Bali Tour

_My belated Indonesia travelogue continues…_

We took two “tours” of Bali. The first one was organized by a commercial venture.

2552We were picked up at our hotel in the morning, and together with perhaps a dozen other tourists were driven around the island. First stop was a temple dance, at which we arrived a little late and thus didn’t have seats. Which was just as well; sitting down we would not have seen much. For my Indonesian hosts, this was a pretty boring piece, I think, and I must admit that I had the impression that there must be nicer examples of this kind of thing. The archetype would be cute girls doing these dances at night with a fire or torches providing the light.

Ahem.

Anyway, after the show we got routed through the souvenir shop and of course had to deal with the [street vendors](/2006/07/26/balinese-street-vendors/) as we tried to get back to the bus.

The bus drove on for a bit. The guide did talk a bit about Bali, I think, but it was in Indonesian, so the content was lost on me. The next stop needed no explanation. It was a souvenir shop. Hm. Well, the guides probably get a cut of the profits from any tourists they drop off here. And there were many more street vendors here as well who all sold the same stuff as the guys at the dance temple.

On the tour went, through the Balinese countryside. This was the interesting part for me, just to look out and see what the land’s like. Eventually the guides drove us up on some mountain, where we had the opportunity to fight our way through – you guessed it – more street vendors to a buffet lunch.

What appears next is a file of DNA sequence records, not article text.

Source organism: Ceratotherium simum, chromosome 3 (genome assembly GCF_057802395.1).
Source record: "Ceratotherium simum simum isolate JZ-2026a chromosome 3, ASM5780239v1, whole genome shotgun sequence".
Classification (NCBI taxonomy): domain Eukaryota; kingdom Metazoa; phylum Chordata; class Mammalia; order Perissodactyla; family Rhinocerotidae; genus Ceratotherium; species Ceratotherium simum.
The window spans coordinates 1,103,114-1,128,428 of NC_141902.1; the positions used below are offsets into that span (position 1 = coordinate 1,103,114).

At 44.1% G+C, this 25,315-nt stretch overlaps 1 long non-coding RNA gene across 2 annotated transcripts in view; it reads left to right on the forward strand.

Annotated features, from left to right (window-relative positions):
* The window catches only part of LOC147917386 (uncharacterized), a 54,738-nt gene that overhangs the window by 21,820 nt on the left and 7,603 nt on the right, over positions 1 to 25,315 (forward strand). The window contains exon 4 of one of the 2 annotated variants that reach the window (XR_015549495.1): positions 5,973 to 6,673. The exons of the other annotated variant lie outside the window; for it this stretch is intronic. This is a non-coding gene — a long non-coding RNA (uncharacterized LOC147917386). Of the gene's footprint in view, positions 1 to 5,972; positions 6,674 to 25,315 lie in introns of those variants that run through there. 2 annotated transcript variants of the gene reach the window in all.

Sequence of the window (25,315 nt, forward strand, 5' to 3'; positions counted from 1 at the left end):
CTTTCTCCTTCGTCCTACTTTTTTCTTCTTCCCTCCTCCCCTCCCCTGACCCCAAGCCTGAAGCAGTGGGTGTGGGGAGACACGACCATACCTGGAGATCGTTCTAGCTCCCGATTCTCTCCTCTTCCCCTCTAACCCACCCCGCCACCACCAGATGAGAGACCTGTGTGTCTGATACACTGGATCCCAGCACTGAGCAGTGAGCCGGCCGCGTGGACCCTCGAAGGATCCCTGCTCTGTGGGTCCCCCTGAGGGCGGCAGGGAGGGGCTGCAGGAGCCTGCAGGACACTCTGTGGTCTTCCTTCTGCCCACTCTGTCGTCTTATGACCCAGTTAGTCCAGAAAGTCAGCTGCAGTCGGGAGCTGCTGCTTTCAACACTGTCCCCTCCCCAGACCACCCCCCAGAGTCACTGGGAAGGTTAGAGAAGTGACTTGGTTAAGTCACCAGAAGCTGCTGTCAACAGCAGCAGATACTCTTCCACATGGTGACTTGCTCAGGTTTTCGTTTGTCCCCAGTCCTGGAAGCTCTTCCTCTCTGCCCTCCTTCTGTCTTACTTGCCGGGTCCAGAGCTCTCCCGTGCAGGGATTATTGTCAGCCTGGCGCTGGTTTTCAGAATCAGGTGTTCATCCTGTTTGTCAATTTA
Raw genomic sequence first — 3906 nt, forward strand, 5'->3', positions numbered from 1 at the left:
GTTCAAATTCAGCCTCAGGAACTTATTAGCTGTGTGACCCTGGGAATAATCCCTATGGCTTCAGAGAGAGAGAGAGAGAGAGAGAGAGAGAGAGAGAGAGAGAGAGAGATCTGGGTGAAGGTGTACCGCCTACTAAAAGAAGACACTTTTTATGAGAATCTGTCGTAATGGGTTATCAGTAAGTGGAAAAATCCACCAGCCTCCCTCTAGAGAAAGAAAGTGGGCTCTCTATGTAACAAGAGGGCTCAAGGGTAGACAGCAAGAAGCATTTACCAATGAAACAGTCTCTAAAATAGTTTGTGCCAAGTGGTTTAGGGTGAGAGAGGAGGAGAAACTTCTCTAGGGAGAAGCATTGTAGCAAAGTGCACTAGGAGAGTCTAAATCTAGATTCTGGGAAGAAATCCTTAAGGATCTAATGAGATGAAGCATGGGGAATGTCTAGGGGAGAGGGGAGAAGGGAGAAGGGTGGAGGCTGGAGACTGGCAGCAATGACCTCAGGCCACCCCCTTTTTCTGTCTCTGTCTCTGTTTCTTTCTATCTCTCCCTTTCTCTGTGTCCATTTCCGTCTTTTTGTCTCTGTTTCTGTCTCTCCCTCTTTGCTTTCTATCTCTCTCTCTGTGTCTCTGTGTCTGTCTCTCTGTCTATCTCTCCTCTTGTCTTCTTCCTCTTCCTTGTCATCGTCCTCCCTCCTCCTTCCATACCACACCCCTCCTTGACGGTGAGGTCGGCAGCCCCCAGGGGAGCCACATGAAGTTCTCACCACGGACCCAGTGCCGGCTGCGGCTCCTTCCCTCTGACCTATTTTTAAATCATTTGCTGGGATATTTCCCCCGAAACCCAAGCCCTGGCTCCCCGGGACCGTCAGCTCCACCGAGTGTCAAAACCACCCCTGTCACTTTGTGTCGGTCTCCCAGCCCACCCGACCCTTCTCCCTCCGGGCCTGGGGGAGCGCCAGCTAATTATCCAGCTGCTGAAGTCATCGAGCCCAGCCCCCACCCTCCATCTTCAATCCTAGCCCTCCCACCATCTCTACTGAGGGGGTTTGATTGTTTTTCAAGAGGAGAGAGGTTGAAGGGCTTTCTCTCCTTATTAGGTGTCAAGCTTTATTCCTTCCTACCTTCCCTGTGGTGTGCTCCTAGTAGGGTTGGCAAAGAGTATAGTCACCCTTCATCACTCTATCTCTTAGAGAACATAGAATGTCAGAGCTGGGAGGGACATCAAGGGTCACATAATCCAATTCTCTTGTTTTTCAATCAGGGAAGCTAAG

2573The next stop was finally very interesting, another temple. Sure, sure, stereotypical. But it’s what you got to go to see when you’re on Bali. This one had pretty neat ancient trees – and a volcanic spring which is supposed to have healing powers. We had to wear colorful sashes to enter the temple premises; it might sound odd but it’s really no different then getting out of your shoes or covering your head. The whole place was quite serene and beautiful, and I even succeeded at not to take any photos of the people who went to bathe in the miracle spring. When we finally left we were piloted through – you guessed it – a small village of tents that had been set up after the exit, and where the locals again tried to sell us goods.

The final stop was really no different. It was a sort of flea market, full of a huge crowd of people, where all kinds of tacky goods were offered (especially big, weird looking paintings). Even my Indonesian hosts, who had responded with the patience of a rock when confronted by the streets vendors, didn’t like this place. We ended up waiting in a way too hot bus until we were finally taken back to the hotel.

In retrospective, the trip wasn’t worth it at all. We had to pay the guys who drove us to touristy spots that were prepared to rip off, I mean, lighten the financial burden of the tourists. It wasn’t relaxing, it wasn’t really fun, and the only bit I did like was that spring temple. In the end, we ended up renting a chauffer and car for a day for our next excursion, something that proved to be a much better deal. But I’ll post about that trip in my next travel update.

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